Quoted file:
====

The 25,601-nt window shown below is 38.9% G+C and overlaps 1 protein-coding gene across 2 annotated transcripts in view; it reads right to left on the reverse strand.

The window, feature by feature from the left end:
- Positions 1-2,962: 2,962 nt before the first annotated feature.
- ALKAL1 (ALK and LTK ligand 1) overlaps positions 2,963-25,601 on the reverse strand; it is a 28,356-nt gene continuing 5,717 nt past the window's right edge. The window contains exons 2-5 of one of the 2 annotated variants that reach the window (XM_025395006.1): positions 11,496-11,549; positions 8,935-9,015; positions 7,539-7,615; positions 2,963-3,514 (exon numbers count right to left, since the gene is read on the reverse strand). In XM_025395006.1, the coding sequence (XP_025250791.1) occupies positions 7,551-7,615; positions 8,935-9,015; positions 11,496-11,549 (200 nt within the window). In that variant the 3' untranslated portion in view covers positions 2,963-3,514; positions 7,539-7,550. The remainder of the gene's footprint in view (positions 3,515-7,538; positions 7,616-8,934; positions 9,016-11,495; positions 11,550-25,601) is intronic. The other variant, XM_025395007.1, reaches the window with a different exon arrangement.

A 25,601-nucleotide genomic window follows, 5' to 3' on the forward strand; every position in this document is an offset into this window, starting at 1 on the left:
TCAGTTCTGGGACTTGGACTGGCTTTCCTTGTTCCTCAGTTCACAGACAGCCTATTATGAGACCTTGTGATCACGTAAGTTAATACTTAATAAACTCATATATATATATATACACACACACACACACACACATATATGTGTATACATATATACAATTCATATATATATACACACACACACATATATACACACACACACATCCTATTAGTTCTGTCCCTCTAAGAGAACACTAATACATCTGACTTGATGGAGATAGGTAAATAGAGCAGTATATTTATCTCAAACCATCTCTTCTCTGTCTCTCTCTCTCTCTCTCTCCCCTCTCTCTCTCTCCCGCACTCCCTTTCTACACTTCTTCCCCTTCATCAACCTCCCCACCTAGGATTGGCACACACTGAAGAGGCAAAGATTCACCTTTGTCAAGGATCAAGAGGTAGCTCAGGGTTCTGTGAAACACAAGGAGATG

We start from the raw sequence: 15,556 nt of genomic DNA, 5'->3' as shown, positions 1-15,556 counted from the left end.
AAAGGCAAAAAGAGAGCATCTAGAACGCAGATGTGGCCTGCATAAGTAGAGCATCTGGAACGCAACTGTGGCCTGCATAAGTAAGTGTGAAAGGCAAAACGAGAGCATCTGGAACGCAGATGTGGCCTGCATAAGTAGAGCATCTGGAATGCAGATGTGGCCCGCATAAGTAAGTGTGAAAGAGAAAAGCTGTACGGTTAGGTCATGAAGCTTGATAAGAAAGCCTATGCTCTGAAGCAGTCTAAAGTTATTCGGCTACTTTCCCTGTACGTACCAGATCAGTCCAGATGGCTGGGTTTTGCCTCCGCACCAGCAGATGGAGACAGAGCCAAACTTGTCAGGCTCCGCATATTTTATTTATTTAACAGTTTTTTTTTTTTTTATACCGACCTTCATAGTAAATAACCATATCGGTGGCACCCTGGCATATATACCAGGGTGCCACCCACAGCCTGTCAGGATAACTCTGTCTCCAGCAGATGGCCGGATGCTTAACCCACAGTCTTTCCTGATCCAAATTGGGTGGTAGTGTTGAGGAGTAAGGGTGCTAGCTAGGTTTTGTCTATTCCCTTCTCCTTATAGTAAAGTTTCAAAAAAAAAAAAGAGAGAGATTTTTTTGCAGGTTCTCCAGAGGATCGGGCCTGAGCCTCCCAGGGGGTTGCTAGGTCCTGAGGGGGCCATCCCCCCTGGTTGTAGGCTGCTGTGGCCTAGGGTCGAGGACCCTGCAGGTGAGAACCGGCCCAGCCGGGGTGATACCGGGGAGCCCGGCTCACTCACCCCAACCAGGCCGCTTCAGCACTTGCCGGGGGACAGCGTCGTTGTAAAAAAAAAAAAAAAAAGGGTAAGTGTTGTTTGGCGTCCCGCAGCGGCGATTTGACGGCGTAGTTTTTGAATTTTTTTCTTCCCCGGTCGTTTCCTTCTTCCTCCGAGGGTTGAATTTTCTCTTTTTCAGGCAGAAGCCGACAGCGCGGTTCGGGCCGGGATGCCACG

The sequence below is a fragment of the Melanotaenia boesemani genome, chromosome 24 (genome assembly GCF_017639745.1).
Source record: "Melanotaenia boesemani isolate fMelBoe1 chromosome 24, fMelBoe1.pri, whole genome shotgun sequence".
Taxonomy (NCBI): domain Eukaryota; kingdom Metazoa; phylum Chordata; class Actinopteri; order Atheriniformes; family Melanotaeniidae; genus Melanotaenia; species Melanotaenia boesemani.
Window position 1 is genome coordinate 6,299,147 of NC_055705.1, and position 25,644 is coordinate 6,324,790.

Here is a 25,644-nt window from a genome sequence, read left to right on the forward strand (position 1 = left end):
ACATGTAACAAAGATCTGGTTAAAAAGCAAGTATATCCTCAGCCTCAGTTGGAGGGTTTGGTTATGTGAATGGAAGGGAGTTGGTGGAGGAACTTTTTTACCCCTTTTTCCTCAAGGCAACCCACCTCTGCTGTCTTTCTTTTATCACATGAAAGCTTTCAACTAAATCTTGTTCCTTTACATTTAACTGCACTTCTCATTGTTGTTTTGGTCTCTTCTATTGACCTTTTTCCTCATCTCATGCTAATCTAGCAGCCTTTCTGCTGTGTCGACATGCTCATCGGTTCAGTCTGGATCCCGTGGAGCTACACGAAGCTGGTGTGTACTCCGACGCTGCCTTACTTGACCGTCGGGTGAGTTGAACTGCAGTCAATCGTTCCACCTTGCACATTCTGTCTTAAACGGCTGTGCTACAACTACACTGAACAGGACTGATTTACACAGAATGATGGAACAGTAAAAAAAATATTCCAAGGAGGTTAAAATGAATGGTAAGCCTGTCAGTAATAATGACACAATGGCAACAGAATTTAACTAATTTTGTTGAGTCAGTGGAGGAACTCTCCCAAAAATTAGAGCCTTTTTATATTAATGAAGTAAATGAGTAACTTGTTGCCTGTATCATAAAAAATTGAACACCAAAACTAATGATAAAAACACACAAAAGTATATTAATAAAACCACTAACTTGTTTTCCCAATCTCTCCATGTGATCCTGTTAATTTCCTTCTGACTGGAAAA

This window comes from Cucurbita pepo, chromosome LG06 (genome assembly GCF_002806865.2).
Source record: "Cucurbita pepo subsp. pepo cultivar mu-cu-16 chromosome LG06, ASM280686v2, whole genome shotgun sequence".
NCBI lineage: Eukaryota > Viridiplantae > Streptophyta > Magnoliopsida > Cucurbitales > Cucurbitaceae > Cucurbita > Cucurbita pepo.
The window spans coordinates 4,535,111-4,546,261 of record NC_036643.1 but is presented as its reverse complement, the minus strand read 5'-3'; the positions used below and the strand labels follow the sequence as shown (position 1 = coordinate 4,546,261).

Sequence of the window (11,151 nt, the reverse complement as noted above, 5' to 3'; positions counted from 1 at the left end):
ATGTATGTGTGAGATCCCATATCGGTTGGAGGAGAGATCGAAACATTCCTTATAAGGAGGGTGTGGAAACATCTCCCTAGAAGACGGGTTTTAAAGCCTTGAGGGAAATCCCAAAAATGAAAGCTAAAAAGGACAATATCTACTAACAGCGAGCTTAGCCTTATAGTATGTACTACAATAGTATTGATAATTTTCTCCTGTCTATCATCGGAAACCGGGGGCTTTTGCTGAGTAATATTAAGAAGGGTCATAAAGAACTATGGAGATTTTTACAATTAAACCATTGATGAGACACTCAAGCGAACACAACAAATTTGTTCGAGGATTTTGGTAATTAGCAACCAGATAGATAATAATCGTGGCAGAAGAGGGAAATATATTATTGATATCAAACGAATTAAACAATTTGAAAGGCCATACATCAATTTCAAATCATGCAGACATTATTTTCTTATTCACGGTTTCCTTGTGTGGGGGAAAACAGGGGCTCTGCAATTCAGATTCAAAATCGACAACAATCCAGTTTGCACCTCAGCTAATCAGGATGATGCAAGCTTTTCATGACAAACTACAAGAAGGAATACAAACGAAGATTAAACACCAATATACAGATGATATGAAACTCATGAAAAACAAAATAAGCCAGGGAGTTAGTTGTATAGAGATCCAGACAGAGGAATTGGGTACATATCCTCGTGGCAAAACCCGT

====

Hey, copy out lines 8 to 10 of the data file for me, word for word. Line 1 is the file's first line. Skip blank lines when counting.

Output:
AAAGGCAAAAAGAGAGCATCTAGAACGCAGATGTGGCCTGCATAAGTAGAGCATCTGGAACGCAACTGTGGCCTGCATAAGTAAGTGTGAAAGGCAAAACGAGAGCATCTGGAACGCAGATGTGGCCTGCATAAGTAGAGCATCTGGAATGCAGATGTGGCCCGCATAAGTAAGTGTGAAAGAGAAAAGCTGTACGGTTAGGTCATGAAGCTTGATAAGAAAGCCTATGCTCTGAAGCAGTCTAAAGTTATTCGGCTACTTTCCCTGTACGTACCAGATCAGTCCAGATGGCTGGGTTTTGCCTCCGCACCAGCAGATGGAGACAGAGCCAAACTTGTCAGGCTCCGCATATTTTATTTATTTAACAGTTTTTTTTTTTTTTATACCGACCTTCATAGTAAATAACCATATCGGTGGCACCCTGGCATATATACCAGGGTGCCACCCACAGCCTGTCAGGATAACTCTGTCTCCAGCAGATGGCCGGATGCTTAACCCACAGTCTTTCCTGATCCAAATTGGGTGGTAGTGTTGAGGAGTAAGGGTGCTAGCTAGGTTTTGTCTATTCCCTTCTCCTTATAGTAAAGTTTCAAAAAAAAAAAAGAGAGAGATTTTTTTGCAGGTTCTCCAGAGGATCGGGCCTGAGCCTCCCAGGGGGTTGCTAGGTCCTGAGGGGGCCATCCCCCCTGGTTGTAGGCTGCTGTGGCCTAGGGTCGAGGACCCTGCAGGTGAGAACCGGCCCAGCCGGGGTGATACCGGGGAGCCCGGCTCACTCACCCCAACCAGGCCGCTTCAGCACTTGCCGGGGGACAGCGTCGTTGTAAAAAAAAAAAAAAAAAGGGTAAGTGTTGTTTGGCGTCCCGCAGCGGCGATTTGACGGCGTAGTTTTTGAATTTTTTTCTTCCCCGGTCGTTTCCTTCTTCCTCCGAGGGTTGAATTTTCTCTTTTTCAGGCAGAAGCCGACAGCGCGGTTCGGGCCGGGATGCCACG

The sequence below is a fragment of the Melanotaenia boesemani genome, chromosome 24 (genome assembly GCF_017639745.1).
Source record: "Melanotaenia boesemani isolate fMelBoe1 chromosome 24, fMelBoe1.pri, whole genome shotgun sequence".